Cool Cats – How to Avoid Heat Stress in Your Cat
Dr Caity Venniker
Bouts of unusually warm weather can lead to an increased incidence of heat stress in cats. Most of the time cats are good at managing their temperature by resting in cool areas, but this is not always enough. Very young; geriatric; long-haired and obese cats are particularly at risk for succumbing to heat stress. Certain flat-faced breeds such as Persians and Himalayans are also predisposed, as their nasal passages are narrower and more prone to inflammation which can inhibit breathing.
As summer approaches and temperatures rise some of our feline friends may need a little help with keeping cool.
Our Top Tips for Keeping your Cat Safe and Cool in a Heat Wave:
Always make sure that your cat has access to unlimited, cool, fresh water.
Offer your cat ice cubes to play with on blazing hot days. You can make these more appealing by freezing blocks of tuna brine or stock-flavoured water.
Provide a resting place for your cat in a quiet, shady, well-ventilated area. It may help to keep your cat indoors in very warm weather, especially pale cats that are more prone to sunburn.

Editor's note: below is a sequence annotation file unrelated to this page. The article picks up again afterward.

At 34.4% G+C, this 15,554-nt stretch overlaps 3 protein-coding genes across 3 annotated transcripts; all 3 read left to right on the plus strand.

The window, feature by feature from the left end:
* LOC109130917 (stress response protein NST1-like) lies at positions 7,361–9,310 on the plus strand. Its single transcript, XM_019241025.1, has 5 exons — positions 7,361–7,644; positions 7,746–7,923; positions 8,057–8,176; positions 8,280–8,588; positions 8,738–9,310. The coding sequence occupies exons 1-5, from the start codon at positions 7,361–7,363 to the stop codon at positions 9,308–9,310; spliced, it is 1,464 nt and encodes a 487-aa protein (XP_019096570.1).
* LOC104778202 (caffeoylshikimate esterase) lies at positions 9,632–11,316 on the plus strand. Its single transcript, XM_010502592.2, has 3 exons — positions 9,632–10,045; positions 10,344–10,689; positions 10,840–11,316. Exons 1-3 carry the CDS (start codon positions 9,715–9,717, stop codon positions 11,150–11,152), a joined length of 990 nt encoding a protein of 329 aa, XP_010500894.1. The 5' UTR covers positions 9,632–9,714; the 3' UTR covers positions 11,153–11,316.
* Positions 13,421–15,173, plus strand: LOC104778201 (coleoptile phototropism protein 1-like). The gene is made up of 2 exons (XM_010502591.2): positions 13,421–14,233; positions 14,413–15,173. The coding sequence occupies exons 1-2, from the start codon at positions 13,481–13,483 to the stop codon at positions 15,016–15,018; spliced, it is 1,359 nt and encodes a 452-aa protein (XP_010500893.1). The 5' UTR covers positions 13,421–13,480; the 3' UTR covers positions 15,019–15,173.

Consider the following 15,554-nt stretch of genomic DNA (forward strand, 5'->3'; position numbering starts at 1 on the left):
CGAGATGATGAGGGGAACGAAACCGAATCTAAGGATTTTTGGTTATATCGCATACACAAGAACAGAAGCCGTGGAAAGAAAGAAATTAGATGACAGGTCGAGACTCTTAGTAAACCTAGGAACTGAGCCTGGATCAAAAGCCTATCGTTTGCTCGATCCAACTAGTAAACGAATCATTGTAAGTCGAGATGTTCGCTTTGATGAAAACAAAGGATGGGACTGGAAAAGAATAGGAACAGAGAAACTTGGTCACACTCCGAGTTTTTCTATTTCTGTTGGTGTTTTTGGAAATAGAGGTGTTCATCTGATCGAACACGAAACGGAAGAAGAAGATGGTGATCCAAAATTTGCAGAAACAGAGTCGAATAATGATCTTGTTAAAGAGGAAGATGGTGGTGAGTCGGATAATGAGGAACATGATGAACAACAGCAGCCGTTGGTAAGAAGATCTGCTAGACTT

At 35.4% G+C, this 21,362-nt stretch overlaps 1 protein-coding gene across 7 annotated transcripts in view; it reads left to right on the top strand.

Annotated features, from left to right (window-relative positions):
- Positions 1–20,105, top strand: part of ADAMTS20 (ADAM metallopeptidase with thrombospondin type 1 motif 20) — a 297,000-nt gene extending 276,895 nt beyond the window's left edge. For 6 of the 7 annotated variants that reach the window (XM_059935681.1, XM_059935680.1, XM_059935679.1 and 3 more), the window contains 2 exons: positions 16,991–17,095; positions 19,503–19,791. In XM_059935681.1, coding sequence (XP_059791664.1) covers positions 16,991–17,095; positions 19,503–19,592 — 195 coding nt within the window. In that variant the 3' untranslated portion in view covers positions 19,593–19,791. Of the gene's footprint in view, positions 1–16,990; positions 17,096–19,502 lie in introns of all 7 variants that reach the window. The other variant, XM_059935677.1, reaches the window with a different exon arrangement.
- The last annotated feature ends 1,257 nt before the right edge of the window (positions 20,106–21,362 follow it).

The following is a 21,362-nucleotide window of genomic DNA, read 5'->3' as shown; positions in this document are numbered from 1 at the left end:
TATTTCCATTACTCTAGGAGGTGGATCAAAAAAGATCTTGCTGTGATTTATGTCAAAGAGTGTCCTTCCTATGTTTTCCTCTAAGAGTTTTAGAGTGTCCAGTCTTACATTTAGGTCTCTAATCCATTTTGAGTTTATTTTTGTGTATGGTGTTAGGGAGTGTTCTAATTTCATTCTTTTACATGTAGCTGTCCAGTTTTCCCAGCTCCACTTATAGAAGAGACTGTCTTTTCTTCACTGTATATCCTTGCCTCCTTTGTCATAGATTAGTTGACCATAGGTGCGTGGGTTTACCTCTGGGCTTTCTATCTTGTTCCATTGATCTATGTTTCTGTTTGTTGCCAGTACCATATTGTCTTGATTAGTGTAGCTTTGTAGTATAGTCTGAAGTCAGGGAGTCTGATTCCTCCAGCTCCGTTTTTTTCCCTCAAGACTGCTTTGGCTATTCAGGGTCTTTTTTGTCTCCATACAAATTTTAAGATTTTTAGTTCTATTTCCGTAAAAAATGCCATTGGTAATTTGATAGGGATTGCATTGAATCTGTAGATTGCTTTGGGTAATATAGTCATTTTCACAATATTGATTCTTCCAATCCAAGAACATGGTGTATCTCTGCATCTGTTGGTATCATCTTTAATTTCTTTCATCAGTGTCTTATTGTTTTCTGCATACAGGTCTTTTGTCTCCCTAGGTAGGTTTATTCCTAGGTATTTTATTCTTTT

Fans and air conditioners are obviously very useful in keeping our cats cool. When these are not available ice packs placed in the resting area are helpful.
Cats reduce their temperatures by panting or cleaning themselves (the evaporation of saliva from their coats cools them down in a similar way to sweating). Applying a damp towel will have the same effect, especially in front of a fan. Thoroughly wetting your cat is controversial as it may stress your cat further, and the water may act as a coat of heat insulation if it becomes warm. Ice cold water is also not recommended as it causes the blood vessels of the skin to constrict, effectively holding heat within the body.
If your cat’s temperature rises to 39°C or above, with no other signs of stress or illness, it is worth implementing measures to cool your cat down. If the temperature climbs higher, above 39,5° or more, it may be necessary to take your cat to the vet to be checked over. Your vet may set up intravenous fluids to try and cool your cat down.
Signs of heat stress include panting; lethargy, restlessness or stupor; drooling; vomiting or diarrhoea; and either a bright red or pale tongue and gums. Checking the temperature of your cat is very helpful; but be aware that stress can also raise the body temperature of animals so take that into account if your cat hates the thermometer!
As always, prevention is better than cure, so try to keep an eye out for sudden hot weather and be prepared - particularly if your cat is at risk for heat stress. The KatKin club is full of super cool cats, and that’s the way we like it!
Want to learn more about KatKin?
If you want to learn more about KatKin and how we're putting cats first, please click here for more info.